I've struggled with writing today's column for several months.
Do I share this story with a sense of humor, even though for some the subject matter might not seem very funny? Conversely, if I focus only on the serious or dramatic will the readers get lost in the painful emotions instead of enjoying the journey?
Well, I've decided to write it as I've lived it; a mixture of both as there certainly have been some incredibly funny moments while others have rocked the very fiber of my being and quite honestly, traveling down those roads again is not an experience that I necessarily cherish.
However, as many of us know, in life we don't always get to choose the road we are destined to travel or whether the experience will bring laughter or tears. More importantly though, we do get to choose if the moment destroyed the journey or made it a trip to remember.
With that said, I wish to acknowledge that I'm thankful for my moments as the trip has been one to remember. But not for the reason that you might think.
Most people would've finished that statement with:"for it has made me the person I am today." Seriously? How do we know that? Is there a way to compare? Is there a Staples Easy-Life Button somewhere that I didn't know about? I for one would like to live a stress-free life that was completely filled with joy and happiness first before I make that statement.
So while my journey may or may not have made me the person I am today, it has most definitely made me thankful, for it was anything but dull and boring. So when, and hopefully not if, I get to stand before God I can honestly say, "Thank you God, that was one wild ride on the roller coaster of life!"
Hmmm, wait a minute. Since I'm already talking to Him that seems redundant. Perhaps it would be better to say "Thank yourself"? No that seems a bit awkward. Just plain "Thanks" or 'Thank you" seems insincere. How much time will I have for this conversation? I need to know these things before I get there. What if we're not allowed to talk to God when we get to Heaven? I wonder if He has a cell phone with unlimited texting? I'll ask my family to quickly send this message, OMG TY!, before I get there.
But that's getting ahead of the story.
Some of you may have noticed that I'm not writing as many stories as I used to these past couple of weeks. Well, rest assured it's not because I'm at a loss for words. That would be a cold day in Hell. Wait another minute... How does someone know when the weather is going to change in Hell? Do they have meteorologists? If so, how does one go to school to learn about the weather in Hell?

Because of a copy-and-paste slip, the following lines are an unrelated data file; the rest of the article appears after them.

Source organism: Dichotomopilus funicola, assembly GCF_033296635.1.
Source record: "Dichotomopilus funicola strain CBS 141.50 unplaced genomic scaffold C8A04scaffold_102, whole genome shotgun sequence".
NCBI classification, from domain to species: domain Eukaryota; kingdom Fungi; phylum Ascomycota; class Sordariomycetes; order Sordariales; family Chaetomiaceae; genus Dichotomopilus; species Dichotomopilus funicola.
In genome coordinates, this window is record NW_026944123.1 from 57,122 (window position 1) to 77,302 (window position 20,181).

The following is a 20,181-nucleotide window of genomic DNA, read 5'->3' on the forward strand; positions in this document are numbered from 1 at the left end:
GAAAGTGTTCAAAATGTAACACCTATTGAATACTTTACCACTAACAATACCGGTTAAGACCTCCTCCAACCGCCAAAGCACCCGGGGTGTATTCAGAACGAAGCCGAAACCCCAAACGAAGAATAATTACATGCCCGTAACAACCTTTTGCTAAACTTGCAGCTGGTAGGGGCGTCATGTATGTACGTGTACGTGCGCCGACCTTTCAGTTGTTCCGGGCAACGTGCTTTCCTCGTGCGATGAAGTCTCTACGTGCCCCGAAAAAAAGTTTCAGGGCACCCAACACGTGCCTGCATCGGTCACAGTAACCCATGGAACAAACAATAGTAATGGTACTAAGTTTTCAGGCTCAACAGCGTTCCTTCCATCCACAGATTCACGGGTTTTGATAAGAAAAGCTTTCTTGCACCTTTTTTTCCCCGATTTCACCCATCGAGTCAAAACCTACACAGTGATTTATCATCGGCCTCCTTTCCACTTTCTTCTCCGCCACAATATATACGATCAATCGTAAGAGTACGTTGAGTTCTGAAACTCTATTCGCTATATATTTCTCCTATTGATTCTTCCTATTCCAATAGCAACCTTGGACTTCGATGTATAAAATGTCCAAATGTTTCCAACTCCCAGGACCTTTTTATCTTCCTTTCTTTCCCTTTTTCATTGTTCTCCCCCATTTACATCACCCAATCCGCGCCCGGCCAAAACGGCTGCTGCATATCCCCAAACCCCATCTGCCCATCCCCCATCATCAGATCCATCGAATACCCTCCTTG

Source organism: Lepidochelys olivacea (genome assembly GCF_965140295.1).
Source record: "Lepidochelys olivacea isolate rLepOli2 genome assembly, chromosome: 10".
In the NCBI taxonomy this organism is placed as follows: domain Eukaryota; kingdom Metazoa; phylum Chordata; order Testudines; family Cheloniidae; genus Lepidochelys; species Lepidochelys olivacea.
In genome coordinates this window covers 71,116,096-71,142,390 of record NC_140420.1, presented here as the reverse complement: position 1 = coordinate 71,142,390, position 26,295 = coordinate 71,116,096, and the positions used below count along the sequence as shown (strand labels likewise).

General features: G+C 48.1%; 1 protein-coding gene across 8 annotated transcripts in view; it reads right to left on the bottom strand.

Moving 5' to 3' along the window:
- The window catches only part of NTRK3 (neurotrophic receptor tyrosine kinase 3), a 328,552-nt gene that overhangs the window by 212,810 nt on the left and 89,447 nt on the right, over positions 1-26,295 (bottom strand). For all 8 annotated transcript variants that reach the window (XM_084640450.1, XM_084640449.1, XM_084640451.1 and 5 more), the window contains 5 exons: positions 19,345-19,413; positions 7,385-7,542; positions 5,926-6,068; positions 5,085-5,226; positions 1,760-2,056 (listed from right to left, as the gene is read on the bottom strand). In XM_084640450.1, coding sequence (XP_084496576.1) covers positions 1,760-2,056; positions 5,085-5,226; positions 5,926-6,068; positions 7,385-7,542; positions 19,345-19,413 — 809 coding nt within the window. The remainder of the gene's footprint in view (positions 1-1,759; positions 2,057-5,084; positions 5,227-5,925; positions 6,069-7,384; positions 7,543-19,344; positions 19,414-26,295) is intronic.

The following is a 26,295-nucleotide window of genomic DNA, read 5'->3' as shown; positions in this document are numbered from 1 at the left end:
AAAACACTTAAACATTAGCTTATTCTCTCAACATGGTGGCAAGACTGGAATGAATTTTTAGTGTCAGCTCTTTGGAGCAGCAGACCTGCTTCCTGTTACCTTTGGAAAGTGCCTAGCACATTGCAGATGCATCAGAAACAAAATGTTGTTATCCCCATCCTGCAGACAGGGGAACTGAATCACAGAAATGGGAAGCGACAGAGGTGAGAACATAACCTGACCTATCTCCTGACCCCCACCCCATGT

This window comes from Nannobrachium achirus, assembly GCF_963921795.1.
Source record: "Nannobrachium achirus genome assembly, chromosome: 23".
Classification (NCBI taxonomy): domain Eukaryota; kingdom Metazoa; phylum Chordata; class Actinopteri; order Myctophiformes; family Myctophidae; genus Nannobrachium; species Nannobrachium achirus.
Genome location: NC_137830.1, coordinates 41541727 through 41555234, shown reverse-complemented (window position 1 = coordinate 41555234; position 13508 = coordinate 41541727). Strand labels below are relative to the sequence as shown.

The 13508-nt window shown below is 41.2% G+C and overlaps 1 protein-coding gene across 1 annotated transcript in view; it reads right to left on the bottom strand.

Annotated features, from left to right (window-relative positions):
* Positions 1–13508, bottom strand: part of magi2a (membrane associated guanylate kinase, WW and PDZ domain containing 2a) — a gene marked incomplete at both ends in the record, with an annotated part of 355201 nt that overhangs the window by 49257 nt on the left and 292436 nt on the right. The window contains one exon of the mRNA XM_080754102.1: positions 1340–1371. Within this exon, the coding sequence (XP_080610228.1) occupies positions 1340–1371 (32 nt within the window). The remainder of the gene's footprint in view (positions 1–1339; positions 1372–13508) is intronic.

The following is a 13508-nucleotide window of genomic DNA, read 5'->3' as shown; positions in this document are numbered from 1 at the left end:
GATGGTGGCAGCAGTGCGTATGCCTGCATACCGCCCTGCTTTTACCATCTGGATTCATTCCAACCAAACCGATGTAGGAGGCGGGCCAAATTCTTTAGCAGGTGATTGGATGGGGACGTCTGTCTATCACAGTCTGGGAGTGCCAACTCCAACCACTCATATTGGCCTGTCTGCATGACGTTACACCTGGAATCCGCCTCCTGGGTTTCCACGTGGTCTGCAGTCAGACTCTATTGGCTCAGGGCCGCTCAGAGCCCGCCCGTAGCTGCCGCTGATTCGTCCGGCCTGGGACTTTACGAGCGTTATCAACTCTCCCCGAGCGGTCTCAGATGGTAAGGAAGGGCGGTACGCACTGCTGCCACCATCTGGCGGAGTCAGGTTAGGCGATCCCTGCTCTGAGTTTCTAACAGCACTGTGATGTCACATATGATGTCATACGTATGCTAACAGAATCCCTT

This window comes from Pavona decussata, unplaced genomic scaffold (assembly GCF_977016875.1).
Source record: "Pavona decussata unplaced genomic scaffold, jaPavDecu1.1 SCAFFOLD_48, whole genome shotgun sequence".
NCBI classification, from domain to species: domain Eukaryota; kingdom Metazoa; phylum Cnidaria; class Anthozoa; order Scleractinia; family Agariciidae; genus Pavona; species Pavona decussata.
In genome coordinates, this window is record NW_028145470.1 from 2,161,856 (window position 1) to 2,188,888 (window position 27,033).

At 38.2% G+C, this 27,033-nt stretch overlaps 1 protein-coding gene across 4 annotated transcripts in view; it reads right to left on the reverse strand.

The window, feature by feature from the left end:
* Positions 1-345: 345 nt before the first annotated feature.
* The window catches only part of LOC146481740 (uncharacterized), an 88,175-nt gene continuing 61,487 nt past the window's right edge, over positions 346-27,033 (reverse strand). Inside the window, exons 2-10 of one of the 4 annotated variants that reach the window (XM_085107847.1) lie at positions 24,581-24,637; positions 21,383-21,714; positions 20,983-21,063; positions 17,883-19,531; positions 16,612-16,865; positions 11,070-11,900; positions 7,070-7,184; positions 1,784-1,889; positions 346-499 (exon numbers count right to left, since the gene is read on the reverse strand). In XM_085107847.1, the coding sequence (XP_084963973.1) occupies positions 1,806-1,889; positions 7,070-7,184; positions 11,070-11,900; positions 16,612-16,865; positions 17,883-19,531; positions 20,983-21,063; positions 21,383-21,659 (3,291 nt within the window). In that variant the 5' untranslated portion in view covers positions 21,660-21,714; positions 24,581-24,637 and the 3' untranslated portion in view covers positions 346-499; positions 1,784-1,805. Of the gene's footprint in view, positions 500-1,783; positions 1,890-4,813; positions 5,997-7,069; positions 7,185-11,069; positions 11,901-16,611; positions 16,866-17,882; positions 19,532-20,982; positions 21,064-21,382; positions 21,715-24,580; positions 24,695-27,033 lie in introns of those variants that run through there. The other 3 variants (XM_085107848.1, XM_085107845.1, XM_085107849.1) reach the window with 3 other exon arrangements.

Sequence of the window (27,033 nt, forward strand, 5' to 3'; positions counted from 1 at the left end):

I bet the forecast would go something like this: "The weekend shows a cooling trend as we'll be lucky to reach 225 degrees on Saturday which as you old-timers know, is unseasonably cold for this time of year," they'd probably say. "But Sunday you'll need a jacket as it's going to drop down to a chilly 175 degrees." If Earth has "Global Warming" does Hell have "Pital Cooling"?
Okay Ginger, refocus as that's another story for another time.
So if I haven't been writing and there's nothing to do in the garden, what have I been doing to keep out of trouble? I'm in the Bariatric program with the Reliant Medical Group.
Since the word "Bariatric" may not be familiar to everyone, let me explain. Bariatrics is the branch of medicine that deals with the causes, prevention, and treatment of obesity. The term bariatrics was created around 1965. The field encompasses dieting, exercise and behavioral therapy approaches to weight loss, as well as pharmacotherapy and surgery.
That brings us back to why I haven't been writing. Since October, I've been actively involved in the pre-surgical program. With each step, the requirements and expectations become more time consuming and often enlightening.
So what does this have to do with the rest of the population? With increasing prevalence in both adults and children, obesity is the leading preventable cause of death worldwide and one of the most serious public health problems of the 21st century. Therefore, my editor, Barbara Van Reed, and the collective membership of my weight loss group have asked me to share this journey. Not only to help others to learn more about the program but also about how a person can reach this crossroads and possibly avoid the trip.
During the next several months I plan to document this process here within my column. However, since this is an election year there may be an occasional thought that must take priority over my fat journey. So please don't think I've taken a detour, it's just that right now it's difficult to stay quiet when there's such a target rich political environment.
So let's start with this thought... Obesity is stigmatized in much of the modern world (particularly in the Western world), though it was widely perceived as a symbol of wealth and fertility at other times in history, and still is in some parts of the world. Therefore, I'm either living in the wrong country or time since I honestly can't remember a single event in my life that wasn't overshadowed by my weight. I can even go one step further and say that I'm 61 years-old and have been on a diet for 60 of those years.
Let the journey begin...
- Tuesday, 24 January 2012
- Posted in Categories: : Ginger Costen's From This Corner